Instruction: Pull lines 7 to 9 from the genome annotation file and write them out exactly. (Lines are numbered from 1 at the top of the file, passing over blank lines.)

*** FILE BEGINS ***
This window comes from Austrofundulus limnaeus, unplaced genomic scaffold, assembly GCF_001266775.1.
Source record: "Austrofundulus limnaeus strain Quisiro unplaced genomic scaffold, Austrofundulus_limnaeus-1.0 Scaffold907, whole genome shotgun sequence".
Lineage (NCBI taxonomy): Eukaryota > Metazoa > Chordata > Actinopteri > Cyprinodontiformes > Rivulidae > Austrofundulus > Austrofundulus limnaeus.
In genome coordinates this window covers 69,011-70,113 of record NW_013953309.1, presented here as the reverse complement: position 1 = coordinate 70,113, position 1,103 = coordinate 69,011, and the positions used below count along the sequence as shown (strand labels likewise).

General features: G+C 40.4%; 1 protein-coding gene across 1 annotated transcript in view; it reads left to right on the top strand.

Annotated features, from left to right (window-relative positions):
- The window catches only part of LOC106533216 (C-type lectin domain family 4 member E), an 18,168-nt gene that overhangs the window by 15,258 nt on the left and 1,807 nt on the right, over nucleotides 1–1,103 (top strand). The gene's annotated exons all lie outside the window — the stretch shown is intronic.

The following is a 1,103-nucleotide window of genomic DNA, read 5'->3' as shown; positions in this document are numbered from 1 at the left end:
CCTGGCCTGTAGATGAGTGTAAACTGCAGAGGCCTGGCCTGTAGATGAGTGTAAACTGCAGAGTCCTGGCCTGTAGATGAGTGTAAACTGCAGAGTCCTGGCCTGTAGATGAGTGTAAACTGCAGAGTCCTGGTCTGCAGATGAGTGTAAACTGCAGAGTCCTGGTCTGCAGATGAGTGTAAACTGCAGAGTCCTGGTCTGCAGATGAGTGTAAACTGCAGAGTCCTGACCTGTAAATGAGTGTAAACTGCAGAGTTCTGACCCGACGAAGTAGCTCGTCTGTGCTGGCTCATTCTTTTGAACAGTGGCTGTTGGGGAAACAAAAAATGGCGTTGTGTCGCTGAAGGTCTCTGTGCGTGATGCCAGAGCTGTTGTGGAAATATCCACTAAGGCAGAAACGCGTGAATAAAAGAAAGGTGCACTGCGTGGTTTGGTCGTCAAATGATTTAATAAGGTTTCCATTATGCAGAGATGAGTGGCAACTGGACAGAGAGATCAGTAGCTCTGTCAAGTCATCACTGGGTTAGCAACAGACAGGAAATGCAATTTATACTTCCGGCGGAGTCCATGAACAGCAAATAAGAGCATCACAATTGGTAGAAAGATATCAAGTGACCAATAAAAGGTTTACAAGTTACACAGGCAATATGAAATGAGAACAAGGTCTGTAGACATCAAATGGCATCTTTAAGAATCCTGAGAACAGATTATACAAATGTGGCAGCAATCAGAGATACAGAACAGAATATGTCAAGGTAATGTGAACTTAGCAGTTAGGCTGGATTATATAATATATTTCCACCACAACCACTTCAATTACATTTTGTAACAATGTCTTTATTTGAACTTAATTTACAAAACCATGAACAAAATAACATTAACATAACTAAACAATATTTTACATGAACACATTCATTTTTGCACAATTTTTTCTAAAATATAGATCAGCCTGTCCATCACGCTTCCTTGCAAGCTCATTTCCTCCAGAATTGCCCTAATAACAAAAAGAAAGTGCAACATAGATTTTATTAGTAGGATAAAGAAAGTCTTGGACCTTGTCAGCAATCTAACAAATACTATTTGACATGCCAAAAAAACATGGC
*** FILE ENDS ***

- The window catches only part of LOC106533216 (C-type lectin domain family 4 member E), an 18,168-nt gene that overhangs the window by 15,258 nt on the left and 1,807 nt on the right, over nucleotides 1–1,103 (top strand). The gene's annotated exons all lie outside the window — the stretch shown is intronic.

The following is a 1,103-nucleotide window of genomic DNA, read 5'->3' as shown; positions in this document are numbered from 1 at the left end:
CCTGGCCTGTAGATGAGTGTAAACTGCAGAGGCCTGGCCTGTAGATGAGTGTAAACTGCAGAGTCCTGGCCTGTAGATGAGTGTAAACTGCAGAGTCCTGGCCTGTAGATGAGTGTAAACTGCAGAGTCCTGGTCTGCAGATGAGTGTAAACTGCAGAGTCCTGGTCTGCAGATGAGTGTAAACTGCAGAGTCCTGGTCTGCAGATGAGTGTAAACTGCAGAGTCCTGACCTGTAAATGAGTGTAAACTGCAGAGTTCTGACCCGACGAAGTAGCTCGTCTGTGCTGGCTCATTCTTTTGAACAGTGGCTGTTGGGGAAACAAAAAATGGCGTTGTGTCGCTGAAGGTCTCTGTGCGTGATGCCAGAGCTGTTGTGGAAATATCCACTAAGGCAGAAACGCGTGAATAAAAGAAAGGTGCACTGCGTGGTTTGGTCGTCAAATGATTTAATAAGGTTTCCATTATGCAGAGATGAGTGGCAACTGGACAGAGAGATCAGTAGCTCTGTCAAGTCATCACTGGGTTAGCAACAGACAGGAAATGCAATTTATACTTCCGGCGGAGTCCATGAACAGCAAATAAGAGCATCACAATTGGTAGAAAGATATCAAGTGACCAATAAAAGGTTTACAAGTTACACAGGCAATATGAAATGAGAACAAGGTCTGTAGACATCAAATGGCATCTTTAAGAATCCTGAGAACAGATTATACAAATGTGGCAGCAATCAGAGATACAGAACAGAATATGTCAAGGTAATGTGAACTTAGCAGTTAGGCTGGATTATATAATATATTTCCACCACAACCACTTCAATTACATTTTGTAACAATGTCTTTATTTGAACTTAATTTACAAAACCATGAACAAAATAACATTAACATAACTAAACAATATTTTACATGAACACATTCATTTTTGCACAATTTTTTCTAAAATATAGATCAGCCTGTCCATCACGCTTCCTTGCAAGCTCATTTCCTCCAGAATTGCCCTAATAACAAAAAGAAAGTGCAACATAGATTTTATTAGTAGGATAAAGAAAGTCTTGGACCTTGTCAGCAATCTAACAAATACTATTTGACATGCCAAAAAAACATGGC